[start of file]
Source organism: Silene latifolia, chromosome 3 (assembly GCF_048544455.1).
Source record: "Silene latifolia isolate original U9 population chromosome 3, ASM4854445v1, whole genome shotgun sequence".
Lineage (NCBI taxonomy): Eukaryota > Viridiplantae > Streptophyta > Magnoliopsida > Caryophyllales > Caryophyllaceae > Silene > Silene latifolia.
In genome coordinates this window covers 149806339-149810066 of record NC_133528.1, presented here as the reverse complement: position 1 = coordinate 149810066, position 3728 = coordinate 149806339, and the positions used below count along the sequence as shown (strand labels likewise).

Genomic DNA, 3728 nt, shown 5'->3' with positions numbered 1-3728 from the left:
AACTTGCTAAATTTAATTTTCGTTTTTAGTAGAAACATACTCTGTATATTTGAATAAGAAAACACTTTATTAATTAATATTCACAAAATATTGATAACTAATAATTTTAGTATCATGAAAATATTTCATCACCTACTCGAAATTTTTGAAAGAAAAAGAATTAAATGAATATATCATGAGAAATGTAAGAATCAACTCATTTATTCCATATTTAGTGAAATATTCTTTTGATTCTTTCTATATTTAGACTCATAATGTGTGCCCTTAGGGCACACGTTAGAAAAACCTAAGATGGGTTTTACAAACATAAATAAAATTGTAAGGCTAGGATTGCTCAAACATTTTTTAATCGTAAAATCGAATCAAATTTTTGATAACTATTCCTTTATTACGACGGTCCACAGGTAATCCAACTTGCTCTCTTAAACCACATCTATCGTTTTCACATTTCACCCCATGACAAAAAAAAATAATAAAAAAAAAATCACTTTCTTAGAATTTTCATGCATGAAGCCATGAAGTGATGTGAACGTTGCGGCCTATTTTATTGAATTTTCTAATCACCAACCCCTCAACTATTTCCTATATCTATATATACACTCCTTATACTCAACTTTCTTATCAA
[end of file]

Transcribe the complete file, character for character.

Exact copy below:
Source organism: Silene latifolia, chromosome 3 (assembly GCF_048544455.1).
Source record: "Silene latifolia isolate original U9 population chromosome 3, ASM4854445v1, whole genome shotgun sequence".
Lineage (NCBI taxonomy): Eukaryota > Viridiplantae > Streptophyta > Magnoliopsida > Caryophyllales > Caryophyllaceae > Silene > Silene latifolia.
In genome coordinates this window covers 149806339-149810066 of record NC_133528.1, presented here as the reverse complement: position 1 = coordinate 149810066, position 3728 = coordinate 149806339, and the positions used below count along the sequence as shown (strand labels likewise).

Genomic DNA, 3728 nt, shown 5'->3' with positions numbered 1-3728 from the left:
AACTTGCTAAATTTAATTTTCGTTTTTAGTAGAAACATACTCTGTATATTTGAATAAGAAAACACTTTATTAATTAATATTCACAAAATATTGATAACTAATAATTTTAGTATCATGAAAATATTTCATCACCTACTCGAAATTTTTGAAAGAAAAAGAATTAAATGAATATATCATGAGAAATGTAAGAATCAACTCATTTATTCCATATTTAGTGAAATATTCTTTTGATTCTTTCTATATTTAGACTCATAATGTGTGCCCTTAGGGCACACGTTAGAAAAACCTAAGATGGGTTTTACAAACATAAATAAAATTGTAAGGCTAGGATTGCTCAAACATTTTTTAATCGTAAAATCGAATCAAATTTTTGATAACTATTCCTTTATTACGACGGTCCACAGGTAATCCAACTTGCTCTCTTAAACCACATCTATCGTTTTCACATTTCACCCCATGACAAAAAAAAATAATAAAAAAAAAATCACTTTCTTAGAATTTTCATGCATGAAGCCATGAAGTGATGTGAACGTTGCGGCCTATTTTATTGAATTTTCTAATCACCAACCCCTCAACTATTTCCTATATCTATATATACACTCCTTATACTCAACTTTCTTATCAA